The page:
At my highly privileged school, there used to be a class called “Div”. Div classes happened most days. They were a chance for the assigned teacher to throw anything he (always a he) thought might be of use for the development of the child. One year we had a teacher called David Lorimer, who had almost been an Olympic runner. He and his fiancee would sometimes be seen canoodling in the water meadows, before she ditched him. (So the story went). Lorimer was a strange product of liberal England. Probably born in the fifties. In many ways he seemed like a decent, understated man, albeit one who didn’t seem particularly happy with his chosen life plan, to be a teacher at a public school. There’s a curious British strand of intellectual endeavour which veers towards mysticism and this was the direction Lorimer lead us. I’m not sure if we studied Gurdjjeff or Castaneda under Lorimer, but I know we read Colin Wilson’s The Outsider, a book which opened several doors, Huxley, and the doyen of a kind of post-sixties consciousness, Herman Hesse, among others.
This slightly mystic strand continues in the British consciousness. Sometimes it seems to me that our colonial endeavours owed as much to this instinct as they did to the commercial imperative. (Which is not to deny the significance of the latter.) From T E Lawrence to The Beatles there’s a longing to escape the straightjacket of the classified, calcified British social structures and flee into the uplands of the mind. Hesse caters perfectly to this longing. HIs writing created a spiritual firmament waiting to be occupied. It was potent material within the confines of a privileged boarding school.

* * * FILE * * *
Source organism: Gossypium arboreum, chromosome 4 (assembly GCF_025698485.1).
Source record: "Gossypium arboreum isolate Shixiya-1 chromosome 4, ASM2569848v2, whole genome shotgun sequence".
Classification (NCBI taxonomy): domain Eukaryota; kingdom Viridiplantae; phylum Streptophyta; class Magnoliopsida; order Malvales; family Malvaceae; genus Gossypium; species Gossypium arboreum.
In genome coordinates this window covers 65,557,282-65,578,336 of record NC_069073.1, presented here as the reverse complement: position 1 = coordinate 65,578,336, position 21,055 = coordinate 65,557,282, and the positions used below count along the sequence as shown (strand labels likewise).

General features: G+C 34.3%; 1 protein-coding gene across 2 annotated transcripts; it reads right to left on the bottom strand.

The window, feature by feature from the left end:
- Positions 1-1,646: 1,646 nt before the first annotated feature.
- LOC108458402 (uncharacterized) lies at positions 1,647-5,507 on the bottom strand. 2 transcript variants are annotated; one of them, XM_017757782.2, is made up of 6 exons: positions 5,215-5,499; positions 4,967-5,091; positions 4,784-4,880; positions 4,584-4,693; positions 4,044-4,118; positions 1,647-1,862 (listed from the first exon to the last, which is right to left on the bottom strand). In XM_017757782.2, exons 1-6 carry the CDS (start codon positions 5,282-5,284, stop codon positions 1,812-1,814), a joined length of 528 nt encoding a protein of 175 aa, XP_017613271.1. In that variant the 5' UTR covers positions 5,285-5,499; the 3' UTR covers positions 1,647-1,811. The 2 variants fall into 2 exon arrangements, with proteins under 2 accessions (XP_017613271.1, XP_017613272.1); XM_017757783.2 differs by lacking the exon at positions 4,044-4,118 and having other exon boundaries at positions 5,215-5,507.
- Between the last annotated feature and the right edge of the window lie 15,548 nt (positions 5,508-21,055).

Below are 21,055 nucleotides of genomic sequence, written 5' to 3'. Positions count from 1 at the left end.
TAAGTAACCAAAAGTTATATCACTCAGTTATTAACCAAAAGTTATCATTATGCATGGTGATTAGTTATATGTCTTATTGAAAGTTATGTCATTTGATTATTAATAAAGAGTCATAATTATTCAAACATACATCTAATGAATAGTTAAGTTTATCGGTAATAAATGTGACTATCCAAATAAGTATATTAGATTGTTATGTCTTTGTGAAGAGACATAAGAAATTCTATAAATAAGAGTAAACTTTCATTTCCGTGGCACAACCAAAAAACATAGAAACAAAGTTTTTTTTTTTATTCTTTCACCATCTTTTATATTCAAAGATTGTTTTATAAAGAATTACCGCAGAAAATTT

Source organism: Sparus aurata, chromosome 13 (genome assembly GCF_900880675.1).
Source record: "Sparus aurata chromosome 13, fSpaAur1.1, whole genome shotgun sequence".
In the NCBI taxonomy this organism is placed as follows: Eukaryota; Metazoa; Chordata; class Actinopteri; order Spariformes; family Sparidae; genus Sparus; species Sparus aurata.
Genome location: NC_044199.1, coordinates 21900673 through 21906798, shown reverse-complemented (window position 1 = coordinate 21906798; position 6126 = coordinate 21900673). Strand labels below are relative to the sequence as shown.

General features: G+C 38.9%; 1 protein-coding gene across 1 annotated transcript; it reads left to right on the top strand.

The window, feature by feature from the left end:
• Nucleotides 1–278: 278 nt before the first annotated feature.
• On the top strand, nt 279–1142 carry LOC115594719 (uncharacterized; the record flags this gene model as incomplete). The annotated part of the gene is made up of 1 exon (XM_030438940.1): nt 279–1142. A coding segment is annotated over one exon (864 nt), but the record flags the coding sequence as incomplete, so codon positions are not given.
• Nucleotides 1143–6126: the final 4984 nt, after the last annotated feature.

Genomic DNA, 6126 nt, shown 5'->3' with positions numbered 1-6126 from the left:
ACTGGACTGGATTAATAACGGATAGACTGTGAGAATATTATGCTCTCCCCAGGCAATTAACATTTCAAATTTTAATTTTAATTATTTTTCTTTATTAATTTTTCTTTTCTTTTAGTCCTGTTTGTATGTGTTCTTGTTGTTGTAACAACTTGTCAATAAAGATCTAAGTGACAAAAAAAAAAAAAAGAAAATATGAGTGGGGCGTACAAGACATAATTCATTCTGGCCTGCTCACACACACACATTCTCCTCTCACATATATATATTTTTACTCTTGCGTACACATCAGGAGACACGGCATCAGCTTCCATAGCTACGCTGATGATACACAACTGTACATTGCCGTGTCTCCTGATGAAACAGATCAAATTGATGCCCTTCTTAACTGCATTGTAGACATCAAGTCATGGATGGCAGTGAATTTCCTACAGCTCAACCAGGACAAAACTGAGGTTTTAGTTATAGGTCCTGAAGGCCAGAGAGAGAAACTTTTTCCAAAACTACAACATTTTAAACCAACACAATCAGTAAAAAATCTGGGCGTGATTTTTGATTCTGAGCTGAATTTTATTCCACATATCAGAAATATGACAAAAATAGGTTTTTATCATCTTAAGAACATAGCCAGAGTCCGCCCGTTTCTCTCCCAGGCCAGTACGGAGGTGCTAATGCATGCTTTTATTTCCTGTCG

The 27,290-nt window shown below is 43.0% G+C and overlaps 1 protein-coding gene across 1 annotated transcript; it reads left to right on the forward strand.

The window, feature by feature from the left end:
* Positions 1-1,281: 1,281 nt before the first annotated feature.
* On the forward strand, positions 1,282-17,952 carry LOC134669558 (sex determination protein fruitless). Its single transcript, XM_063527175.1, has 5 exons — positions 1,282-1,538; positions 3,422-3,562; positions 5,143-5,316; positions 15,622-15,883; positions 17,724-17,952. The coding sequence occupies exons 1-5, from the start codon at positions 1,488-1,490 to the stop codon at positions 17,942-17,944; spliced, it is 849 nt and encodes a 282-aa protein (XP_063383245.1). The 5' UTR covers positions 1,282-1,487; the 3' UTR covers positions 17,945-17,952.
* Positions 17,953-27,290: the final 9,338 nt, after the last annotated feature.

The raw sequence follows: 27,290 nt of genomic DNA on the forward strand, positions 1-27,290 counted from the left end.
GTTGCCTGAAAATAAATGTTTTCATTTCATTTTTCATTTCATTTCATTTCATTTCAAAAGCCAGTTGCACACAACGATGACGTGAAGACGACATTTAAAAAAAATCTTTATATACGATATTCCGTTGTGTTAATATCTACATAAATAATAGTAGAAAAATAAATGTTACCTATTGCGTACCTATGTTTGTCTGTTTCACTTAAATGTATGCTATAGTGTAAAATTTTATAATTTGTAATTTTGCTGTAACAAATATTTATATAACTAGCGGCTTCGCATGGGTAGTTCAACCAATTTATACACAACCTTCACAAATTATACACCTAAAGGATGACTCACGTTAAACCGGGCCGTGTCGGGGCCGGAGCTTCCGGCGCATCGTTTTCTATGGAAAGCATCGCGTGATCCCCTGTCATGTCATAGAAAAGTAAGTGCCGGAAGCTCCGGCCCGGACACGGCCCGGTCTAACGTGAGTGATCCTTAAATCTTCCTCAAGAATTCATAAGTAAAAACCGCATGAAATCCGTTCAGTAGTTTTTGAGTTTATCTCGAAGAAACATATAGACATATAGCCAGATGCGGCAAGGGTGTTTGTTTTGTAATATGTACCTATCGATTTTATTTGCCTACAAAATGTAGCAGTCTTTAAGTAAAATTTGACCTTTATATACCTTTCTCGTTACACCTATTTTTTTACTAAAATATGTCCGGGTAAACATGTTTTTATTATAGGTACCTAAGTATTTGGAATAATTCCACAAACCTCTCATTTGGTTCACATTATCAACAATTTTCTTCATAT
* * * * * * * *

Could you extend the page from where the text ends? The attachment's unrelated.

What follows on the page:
All of Hesse’s novels have a spiritual flavour, but none more so than Siddhartha, a straightforward retelling of the life of a Buddhist savant. The novel is beguilingly simple. The book is not just successful because it tells a cute story, but also because it does so with no-nonsense prose and a clear narrative rhythm. In spite of its spiritual themes, the story moves along at a good lick. The India Hesse describes feels like it might be centuries old or it could be today. At the heart of the book is an anti-intellectualism that chimes perfectly with a British sensibility. Enlightenment will not be achieved through teaching, but via a personal quest, a journey to the innermost corners of the soul.
Re-reading the novel today, you can perfectly understand its appeal to adolescents trapped in a world where it seemed logical to question an established order which decreed that learning was there in order to prepare you for a life of tedious social conformity. If that was all that learning had to offer, what was it really good for? Hesse articulates the possibility of an alternative, more individualistic method and objective for the process of learning, one that denies the materialist values of society. Although it must be added that it would not appear that Mr Lorimer’s Div classes, or our reading of Hesse, ever had any real transformative effect on the society we eventually inherited.